My new book, How To: Absurd Scientific Advice for Common Real-World Problems, comes out in a week! You can preorder it now on Amazon, Barnes & Noble, IndieBound, and Apple Books.
Here’s an excerpt from the How To chapter on file transfers.
Chapter 19: How to Send a File
Sending large data files can be difficult.
Modern software systems have moved away from the concept of “files.” They don’t show you a folder full of image files; they show you a collection of photos. But files linger on, and will probably continue to do so for decades to come. And as long as we have files, we’ll need to send them to people.
The simplest, most obvious way to send a file is to pick up the device the file is stored on, walk over to the intended recipient, and hand it to them.
Carrying computers can be difficult — especially the earlier ones that were the size of a whole room — so rather than carry the whole computer, you can try detaching a piece of the computer containing the file. You can then bring this piece to the other person and let them transfer it to their own device. On a desktop-style computer, the files may be stored on a hard drive, which can often be removed without destroying the computer.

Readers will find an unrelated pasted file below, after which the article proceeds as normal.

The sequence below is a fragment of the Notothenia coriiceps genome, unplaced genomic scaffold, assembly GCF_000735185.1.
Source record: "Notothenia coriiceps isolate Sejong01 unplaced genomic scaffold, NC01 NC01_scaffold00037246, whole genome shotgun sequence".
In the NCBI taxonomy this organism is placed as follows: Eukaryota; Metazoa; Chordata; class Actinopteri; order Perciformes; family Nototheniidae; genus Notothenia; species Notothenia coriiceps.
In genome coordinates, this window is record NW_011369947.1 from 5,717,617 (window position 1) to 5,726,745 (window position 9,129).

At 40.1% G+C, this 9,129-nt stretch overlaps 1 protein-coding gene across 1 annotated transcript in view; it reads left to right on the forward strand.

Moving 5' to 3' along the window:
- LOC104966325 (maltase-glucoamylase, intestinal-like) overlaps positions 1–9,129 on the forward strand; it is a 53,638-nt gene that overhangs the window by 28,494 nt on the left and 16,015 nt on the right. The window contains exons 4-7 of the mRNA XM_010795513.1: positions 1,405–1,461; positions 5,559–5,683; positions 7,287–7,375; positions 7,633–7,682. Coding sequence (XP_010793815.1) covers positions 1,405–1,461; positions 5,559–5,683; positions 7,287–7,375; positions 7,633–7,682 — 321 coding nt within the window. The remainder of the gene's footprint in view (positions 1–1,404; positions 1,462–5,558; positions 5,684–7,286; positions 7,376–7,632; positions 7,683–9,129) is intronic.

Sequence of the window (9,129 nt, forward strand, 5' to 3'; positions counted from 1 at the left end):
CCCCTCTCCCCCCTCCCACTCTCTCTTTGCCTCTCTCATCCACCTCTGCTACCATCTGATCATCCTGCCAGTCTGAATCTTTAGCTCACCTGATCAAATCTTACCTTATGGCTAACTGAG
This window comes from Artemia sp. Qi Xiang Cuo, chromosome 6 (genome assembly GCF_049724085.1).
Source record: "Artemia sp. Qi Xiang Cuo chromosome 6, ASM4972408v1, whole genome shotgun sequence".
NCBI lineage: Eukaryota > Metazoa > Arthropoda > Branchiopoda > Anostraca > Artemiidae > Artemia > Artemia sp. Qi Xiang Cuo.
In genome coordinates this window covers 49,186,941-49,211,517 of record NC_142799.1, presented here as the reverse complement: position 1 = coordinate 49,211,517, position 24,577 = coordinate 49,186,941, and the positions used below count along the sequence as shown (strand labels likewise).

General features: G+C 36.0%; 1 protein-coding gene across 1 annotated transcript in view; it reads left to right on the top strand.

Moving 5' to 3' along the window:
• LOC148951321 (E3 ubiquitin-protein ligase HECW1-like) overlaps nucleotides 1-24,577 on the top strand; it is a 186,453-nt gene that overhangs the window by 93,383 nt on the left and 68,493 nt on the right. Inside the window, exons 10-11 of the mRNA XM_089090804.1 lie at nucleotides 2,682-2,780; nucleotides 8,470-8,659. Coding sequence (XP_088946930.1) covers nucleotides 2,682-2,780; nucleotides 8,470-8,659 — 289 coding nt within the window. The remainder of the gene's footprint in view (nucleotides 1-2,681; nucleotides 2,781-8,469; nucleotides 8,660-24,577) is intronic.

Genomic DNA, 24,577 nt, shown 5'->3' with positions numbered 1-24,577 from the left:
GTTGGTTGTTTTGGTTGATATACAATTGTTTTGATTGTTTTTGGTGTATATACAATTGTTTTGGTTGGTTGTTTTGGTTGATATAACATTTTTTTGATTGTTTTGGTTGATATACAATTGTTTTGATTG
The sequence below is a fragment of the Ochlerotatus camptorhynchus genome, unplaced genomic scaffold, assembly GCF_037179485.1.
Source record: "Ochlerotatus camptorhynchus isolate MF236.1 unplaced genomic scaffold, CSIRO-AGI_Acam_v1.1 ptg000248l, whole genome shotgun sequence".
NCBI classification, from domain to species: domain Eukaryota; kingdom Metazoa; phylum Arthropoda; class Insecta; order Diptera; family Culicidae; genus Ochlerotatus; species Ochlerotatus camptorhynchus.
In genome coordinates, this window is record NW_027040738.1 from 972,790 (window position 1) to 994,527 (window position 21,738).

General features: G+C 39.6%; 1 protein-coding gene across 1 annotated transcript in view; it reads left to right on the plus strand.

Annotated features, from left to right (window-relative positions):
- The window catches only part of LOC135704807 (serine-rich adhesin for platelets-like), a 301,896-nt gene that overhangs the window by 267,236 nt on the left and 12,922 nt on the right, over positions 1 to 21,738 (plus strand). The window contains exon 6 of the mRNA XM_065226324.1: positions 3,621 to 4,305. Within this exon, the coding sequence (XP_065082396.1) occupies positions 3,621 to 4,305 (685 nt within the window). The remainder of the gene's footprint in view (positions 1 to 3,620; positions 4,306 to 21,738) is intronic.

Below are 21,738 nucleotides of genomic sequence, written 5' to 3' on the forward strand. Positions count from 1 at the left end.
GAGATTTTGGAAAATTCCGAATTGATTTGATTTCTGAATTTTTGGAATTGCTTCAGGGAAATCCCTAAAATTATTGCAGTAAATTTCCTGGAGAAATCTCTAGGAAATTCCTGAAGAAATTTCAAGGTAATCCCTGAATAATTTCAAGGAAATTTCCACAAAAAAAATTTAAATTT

On some devices, though, file storage is permanently attached to the electronics, making removal more challenging.
A more convenient and less destructive solution is removable storage. You can make a copy of the file, put it on a device, then give the device to the person.
Carrying storage devices around is a surprisingly high-bandwidth way to transfer information. A suitcase full of MicroSD cards contains many petabytes of data; if you want to transfer very large amounts of data, mailing boxes of disk drives will almost always be faster than transferring them over the internet.
If you want to send data to a specific location that’s too far to walk, but not convenient to reach by mail — say, a nearby mountaintop — you could try using some kind of autonomous vehicle to carry it. A delivery drone, for example, could easily carry a small satchel of SD cards containing terabytes of data.